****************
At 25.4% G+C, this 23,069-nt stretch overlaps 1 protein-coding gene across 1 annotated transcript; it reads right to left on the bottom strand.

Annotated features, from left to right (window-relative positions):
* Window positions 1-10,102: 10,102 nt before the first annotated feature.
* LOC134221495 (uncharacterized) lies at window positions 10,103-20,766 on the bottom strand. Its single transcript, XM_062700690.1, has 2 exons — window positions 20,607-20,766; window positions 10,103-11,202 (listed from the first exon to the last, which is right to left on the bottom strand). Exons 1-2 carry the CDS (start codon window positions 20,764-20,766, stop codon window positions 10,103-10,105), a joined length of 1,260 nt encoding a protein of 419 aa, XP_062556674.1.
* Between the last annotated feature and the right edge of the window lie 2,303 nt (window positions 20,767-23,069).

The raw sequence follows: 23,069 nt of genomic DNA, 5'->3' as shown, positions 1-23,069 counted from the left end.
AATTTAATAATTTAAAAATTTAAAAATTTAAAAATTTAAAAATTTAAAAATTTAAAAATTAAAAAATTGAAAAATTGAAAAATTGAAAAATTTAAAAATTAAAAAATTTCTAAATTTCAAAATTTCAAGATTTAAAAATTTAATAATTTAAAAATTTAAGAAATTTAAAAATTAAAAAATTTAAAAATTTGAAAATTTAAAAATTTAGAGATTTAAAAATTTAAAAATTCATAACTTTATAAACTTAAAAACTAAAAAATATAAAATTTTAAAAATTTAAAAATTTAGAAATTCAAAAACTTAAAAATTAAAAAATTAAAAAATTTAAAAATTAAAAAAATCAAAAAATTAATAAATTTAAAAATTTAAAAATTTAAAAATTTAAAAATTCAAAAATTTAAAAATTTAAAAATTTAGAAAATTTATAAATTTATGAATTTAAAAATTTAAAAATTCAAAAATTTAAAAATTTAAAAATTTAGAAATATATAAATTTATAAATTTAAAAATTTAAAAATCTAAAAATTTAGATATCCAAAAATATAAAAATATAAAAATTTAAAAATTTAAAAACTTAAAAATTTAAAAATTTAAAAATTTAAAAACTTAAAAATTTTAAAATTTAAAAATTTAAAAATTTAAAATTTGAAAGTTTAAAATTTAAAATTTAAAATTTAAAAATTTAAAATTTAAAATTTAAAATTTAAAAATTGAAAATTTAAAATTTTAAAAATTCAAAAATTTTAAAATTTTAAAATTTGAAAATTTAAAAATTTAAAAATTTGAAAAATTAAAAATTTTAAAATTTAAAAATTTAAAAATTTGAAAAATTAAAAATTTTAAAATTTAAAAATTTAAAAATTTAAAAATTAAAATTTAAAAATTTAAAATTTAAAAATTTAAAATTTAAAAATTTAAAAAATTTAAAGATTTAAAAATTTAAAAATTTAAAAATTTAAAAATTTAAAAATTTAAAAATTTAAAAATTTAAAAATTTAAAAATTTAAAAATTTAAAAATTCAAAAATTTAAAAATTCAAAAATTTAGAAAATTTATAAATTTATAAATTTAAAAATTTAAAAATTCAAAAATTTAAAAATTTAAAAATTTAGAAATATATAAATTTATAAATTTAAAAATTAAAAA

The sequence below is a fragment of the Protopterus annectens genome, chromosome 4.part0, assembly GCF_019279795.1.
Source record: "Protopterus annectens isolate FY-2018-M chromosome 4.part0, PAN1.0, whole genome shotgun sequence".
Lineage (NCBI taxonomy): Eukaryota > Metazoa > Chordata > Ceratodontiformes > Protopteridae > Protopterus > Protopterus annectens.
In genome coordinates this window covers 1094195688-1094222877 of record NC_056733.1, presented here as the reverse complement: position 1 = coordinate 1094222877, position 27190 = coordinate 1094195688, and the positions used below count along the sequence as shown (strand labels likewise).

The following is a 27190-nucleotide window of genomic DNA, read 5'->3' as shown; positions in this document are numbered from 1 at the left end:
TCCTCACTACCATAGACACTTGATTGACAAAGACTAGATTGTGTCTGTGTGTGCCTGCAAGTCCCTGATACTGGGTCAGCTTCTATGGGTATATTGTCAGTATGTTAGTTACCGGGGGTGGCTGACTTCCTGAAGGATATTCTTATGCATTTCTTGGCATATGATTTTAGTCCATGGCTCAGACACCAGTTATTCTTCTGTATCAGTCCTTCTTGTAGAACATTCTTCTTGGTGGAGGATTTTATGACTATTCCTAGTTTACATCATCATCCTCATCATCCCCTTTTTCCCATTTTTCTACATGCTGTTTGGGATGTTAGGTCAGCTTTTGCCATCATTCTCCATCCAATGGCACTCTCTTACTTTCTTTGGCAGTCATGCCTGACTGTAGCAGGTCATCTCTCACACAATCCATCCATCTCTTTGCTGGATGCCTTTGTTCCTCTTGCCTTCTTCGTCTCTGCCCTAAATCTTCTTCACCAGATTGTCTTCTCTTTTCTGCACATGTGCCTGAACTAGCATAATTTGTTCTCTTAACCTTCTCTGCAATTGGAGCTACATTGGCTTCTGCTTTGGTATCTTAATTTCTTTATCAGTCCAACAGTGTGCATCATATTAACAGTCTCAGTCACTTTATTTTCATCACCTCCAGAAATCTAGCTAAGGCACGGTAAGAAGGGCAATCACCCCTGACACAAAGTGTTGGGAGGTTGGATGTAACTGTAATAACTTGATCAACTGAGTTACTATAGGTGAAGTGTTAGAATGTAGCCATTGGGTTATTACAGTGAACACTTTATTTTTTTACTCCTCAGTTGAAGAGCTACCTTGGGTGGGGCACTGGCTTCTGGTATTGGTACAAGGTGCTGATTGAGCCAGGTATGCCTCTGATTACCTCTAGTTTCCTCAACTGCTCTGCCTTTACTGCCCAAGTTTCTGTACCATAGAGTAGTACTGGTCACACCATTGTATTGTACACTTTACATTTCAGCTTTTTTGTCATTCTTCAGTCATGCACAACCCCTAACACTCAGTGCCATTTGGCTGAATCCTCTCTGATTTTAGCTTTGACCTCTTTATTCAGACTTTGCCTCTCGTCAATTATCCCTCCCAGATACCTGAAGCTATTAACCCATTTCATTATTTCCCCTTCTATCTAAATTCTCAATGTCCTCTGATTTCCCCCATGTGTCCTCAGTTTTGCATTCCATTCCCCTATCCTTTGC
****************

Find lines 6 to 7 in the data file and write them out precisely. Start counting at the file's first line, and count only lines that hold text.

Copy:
The raw sequence follows: 23,069 nt of genomic DNA, 5'->3' as shown, positions 1-23,069 counted from the left end.
AATTTAATAATTTAAAAATTTAAAAATTTAAAAATTTAAAAATTTAAAAATTTAAAAATTAAAAAATTGAAAAATTGAAAAATTGAAAAATTTAAAAATTAAAAAATTTCTAAATTTCAAAATTTCAAGATTTAAAAATTTAATAATTTAAAAATTTAAGAAATTTAAAAATTAAAAAATTTAAAAATTTGAAAATTTAAAAATTTAGAGATTTAAAAATTTAAAAATTCATAACTTTATAAACTTAAAAACTAAAAAATATAAAATTTTAAAAATTTAAAAATTTAGAAATTCAAAAACTTAAAAATTAAAAAATTAAAAAATTTAAAAATTAAAAAAATCAAAAAATTAATAAATTTAAAAATTTAAAAATTTAAAAATTTAAAAATTCAAAAATTTAAAAATTTAAAAATTTAGAAAATTTATAAATTTATGAATTTAAAAATTTAAAAATTCAAAAATTTAAAAATTTAAAAATTTAGAAATATATAAATTTATAAATTTAAAAATTTAAAAATCTAAAAATTTAGATATCCAAAAATATAAAAATATAAAAATTTAAAAATTTAAAAACTTAAAAATTTAAAAATTTAAAAATTTAAAAACTTAAAAATTTTAAAATTTAAAAATTTAAAAATTTAAAATTTGAAAGTTTAAAATTTAAAATTTAAAATTTAAAAATTTAAAATTTAAAATTTAAAATTTAAAAATTGAAAATTTAAAATTTTAAAAATTCAAAAATTTTAAAATTTTAAAATTTGAAAATTTAAAAATTTAAAAATTTGAAAAATTAAAAATTTTAAAATTTAAAAATTTAAAAATTTGAAAAATTAAAAATTTTAAAATTTAAAAATTTAAAAATTTAAAAATTAAAATTTAAAAATTTAAAATTTAAAAATTTAAAATTTAAAAATTTAAAAAATTTAAAGATTTAAAAATTTAAAAATTTAAAAATTTAAAAATTTAAAAATTTAAAAATTTAAAAATTTAAAAATTTAAAAATTTAAAAATTTAAAAATTCAAAAATTTAAAAATTCAAAAATTTAGAAAATTTATAAATTTATAAATTTAAAAATTTAAAAATTCAAAAATTTAAAAATTTAAAAATTTAGAAATATATAAATTTATAAATTTAAAAATTAAAAA